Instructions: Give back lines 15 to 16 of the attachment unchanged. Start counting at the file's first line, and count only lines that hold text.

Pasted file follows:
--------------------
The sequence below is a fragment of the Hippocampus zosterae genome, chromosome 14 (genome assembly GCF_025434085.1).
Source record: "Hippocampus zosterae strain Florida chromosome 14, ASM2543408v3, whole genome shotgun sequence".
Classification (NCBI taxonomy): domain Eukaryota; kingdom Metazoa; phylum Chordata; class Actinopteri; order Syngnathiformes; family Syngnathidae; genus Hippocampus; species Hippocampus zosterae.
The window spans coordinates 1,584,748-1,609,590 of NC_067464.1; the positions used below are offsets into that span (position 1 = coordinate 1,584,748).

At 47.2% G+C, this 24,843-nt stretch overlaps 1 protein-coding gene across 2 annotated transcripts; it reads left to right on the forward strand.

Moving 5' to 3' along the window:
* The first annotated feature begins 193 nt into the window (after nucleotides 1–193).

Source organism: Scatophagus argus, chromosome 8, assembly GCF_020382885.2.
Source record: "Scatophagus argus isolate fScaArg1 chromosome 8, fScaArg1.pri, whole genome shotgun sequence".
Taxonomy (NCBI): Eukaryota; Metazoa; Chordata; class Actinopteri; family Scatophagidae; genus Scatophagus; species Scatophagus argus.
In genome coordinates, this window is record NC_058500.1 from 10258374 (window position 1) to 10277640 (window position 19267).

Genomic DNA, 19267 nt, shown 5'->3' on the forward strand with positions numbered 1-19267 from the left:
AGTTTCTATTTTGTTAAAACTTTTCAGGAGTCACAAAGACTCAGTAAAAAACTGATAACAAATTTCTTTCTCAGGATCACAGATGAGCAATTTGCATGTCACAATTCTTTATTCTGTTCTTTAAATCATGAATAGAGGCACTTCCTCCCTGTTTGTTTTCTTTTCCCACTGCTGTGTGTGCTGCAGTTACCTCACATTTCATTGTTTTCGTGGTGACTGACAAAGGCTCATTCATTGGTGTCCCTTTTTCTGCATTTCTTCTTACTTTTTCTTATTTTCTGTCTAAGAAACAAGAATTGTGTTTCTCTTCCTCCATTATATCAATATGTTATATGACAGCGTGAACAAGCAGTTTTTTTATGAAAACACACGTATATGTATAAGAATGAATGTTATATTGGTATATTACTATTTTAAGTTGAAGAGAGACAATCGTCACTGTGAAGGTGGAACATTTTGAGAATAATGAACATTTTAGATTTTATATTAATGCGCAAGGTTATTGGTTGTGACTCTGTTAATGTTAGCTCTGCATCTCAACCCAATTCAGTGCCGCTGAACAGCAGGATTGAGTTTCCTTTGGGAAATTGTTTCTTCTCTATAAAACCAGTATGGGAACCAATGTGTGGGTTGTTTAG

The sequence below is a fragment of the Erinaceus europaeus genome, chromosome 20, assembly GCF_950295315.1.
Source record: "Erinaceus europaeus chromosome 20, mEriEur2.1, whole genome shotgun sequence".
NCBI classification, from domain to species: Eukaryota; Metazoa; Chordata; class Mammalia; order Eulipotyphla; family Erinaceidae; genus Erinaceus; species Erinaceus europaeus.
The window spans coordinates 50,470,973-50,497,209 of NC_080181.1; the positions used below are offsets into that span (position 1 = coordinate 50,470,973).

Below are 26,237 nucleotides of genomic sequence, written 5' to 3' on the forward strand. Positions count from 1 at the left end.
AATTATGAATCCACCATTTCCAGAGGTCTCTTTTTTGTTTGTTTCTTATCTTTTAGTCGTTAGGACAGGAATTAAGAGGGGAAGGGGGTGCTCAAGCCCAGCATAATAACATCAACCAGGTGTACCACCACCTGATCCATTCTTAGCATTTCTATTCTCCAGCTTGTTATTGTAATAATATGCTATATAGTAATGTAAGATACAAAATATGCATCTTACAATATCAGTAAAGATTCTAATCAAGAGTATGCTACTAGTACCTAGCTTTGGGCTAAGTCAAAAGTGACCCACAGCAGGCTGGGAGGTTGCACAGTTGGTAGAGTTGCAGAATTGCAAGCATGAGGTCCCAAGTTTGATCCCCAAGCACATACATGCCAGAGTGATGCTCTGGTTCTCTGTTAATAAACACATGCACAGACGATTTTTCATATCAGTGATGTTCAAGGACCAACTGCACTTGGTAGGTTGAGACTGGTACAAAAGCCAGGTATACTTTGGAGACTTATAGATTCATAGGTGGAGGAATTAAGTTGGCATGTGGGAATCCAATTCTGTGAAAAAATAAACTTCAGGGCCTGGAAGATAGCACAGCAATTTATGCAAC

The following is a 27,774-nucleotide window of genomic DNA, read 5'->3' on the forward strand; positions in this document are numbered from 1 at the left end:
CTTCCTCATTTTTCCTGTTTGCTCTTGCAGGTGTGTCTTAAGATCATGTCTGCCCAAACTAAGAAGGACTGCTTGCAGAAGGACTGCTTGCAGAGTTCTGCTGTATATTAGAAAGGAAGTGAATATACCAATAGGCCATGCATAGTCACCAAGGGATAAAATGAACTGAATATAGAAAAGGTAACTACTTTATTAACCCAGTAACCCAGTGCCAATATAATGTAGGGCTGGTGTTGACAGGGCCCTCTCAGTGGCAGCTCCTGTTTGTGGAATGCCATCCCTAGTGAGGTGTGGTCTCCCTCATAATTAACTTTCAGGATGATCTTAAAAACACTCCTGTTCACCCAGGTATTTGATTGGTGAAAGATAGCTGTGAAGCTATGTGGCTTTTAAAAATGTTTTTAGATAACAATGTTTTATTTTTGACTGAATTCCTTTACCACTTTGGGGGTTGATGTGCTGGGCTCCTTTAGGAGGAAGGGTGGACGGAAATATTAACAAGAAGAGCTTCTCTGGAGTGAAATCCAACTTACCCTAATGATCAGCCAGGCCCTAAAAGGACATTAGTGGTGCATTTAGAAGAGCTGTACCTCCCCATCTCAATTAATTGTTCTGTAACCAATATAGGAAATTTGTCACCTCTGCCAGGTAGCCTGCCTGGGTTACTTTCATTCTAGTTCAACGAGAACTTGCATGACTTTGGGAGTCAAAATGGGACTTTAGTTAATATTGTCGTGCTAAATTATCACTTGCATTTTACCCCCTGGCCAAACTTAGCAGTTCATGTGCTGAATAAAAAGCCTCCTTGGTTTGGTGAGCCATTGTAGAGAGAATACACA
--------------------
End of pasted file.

Source record: "Erinaceus europaeus chromosome 20, mEriEur2.1, whole genome shotgun sequence".
NCBI classification, from domain to species: Eukaryota; Metazoa; Chordata; class Mammalia; order Eulipotyphla; family Erinaceidae; genus Erinaceus; species Erinaceus europaeus.